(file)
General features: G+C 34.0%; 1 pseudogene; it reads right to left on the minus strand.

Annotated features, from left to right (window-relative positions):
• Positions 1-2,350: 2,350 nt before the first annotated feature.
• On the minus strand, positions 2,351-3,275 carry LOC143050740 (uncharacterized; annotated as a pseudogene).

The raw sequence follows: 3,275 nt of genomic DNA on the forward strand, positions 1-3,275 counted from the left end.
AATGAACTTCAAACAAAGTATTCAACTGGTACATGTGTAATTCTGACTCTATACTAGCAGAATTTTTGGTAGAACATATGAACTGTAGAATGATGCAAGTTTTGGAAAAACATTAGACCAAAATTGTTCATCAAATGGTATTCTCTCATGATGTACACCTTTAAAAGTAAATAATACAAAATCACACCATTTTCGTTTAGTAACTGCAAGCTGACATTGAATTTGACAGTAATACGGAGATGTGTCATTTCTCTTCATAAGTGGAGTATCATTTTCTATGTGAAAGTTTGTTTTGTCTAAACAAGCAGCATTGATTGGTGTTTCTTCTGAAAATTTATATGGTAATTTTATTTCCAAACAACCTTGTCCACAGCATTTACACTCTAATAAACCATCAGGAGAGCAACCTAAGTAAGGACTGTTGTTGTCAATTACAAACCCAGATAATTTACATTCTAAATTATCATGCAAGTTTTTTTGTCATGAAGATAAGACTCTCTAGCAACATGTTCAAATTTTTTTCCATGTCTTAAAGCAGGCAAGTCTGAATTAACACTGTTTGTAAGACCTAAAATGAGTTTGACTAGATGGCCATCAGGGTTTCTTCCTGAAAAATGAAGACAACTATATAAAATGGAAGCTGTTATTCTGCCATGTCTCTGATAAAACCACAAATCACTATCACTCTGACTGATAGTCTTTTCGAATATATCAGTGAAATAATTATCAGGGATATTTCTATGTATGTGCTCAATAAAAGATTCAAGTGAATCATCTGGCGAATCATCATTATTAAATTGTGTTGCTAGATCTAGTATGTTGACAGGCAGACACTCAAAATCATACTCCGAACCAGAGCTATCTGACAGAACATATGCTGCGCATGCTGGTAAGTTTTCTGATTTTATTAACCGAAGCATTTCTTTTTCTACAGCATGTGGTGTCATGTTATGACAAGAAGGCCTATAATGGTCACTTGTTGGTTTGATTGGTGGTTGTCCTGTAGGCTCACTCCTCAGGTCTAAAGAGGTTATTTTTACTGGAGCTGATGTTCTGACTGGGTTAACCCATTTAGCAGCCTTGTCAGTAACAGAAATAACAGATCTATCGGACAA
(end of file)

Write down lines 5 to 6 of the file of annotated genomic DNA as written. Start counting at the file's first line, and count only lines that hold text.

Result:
The raw sequence follows: 3,275 nt of genomic DNA on the forward strand, positions 1-3,275 counted from the left end.
AATGAACTTCAAACAAAGTATTCAACTGGTACATGTGTAATTCTGACTCTATACTAGCAGAATTTTTGGTAGAACATATGAACTGTAGAATGATGCAAGTTTTGGAAAAACATTAGACCAAAATTGTTCATCAAATGGTATTCTCTCATGATGTACACCTTTAAAAGTAAATAATACAAAATCACACCATTTTCGTTTAGTAACTGCAAGCTGACATTGAATTTGACAGTAATACGGAGATGTGTCATTTCTCTTCATAAGTGGAGTATCATTTTCTATGTGAAAGTTTGTTTTGTCTAAACAAGCAGCATTGATTGGTGTTTCTTCTGAAAATTTATATGGTAATTTTATTTCCAAACAACCTTGTCCACAGCATTTACACTCTAATAAACCATCAGGAGAGCAACCTAAGTAAGGACTGTTGTTGTCAATTACAAACCCAGATAATTTACATTCTAAATTATCATGCAAGTTTTTTTGTCATGAAGATAAGACTCTCTAGCAACATGTTCAAATTTTTTTCCATGTCTTAAAGCAGGCAAGTCTGAATTAACACTGTTTGTAAGACCTAAAATGAGTTTGACTAGATGGCCATCAGGGTTTCTTCCTGAAAAATGAAGACAACTATATAAAATGGAAGCTGTTATTCTGCCATGTCTCTGATAAAACCACAAATCACTATCACTCTGACTGATAGTCTTTTCGAATATATCAGTGAAATAATTATCAGGGATATTTCTATGTATGTGCTCAATAAAAGATTCAAGTGAATCATCTGGCGAATCATCATTATTAAATTGTGTTGCTAGATCTAGTATGTTGACAGGCAGACACTCAAAATCATACTCCGAACCAGAGCTATCTGACAGAACATATGCTGCGCATGCTGGTAAGTTTTCTGATTTTATTAACCGAAGCATTTCTTTTTCTACAGCATGTGGTGTCATGTTATGACAAGAAGGCCTATAATGGTCACTTGTTGGTTTGATTGGTGGTTGTCCTGTAGGCTCACTCCTCAGGTCTAAAGAGGTTATTTTTACTGGAGCTGATGTTCTGACTGGGTTAACCCATTTAGCAGCCTTGTCAGTAACAGAAATAACAGATCTATCGGACAA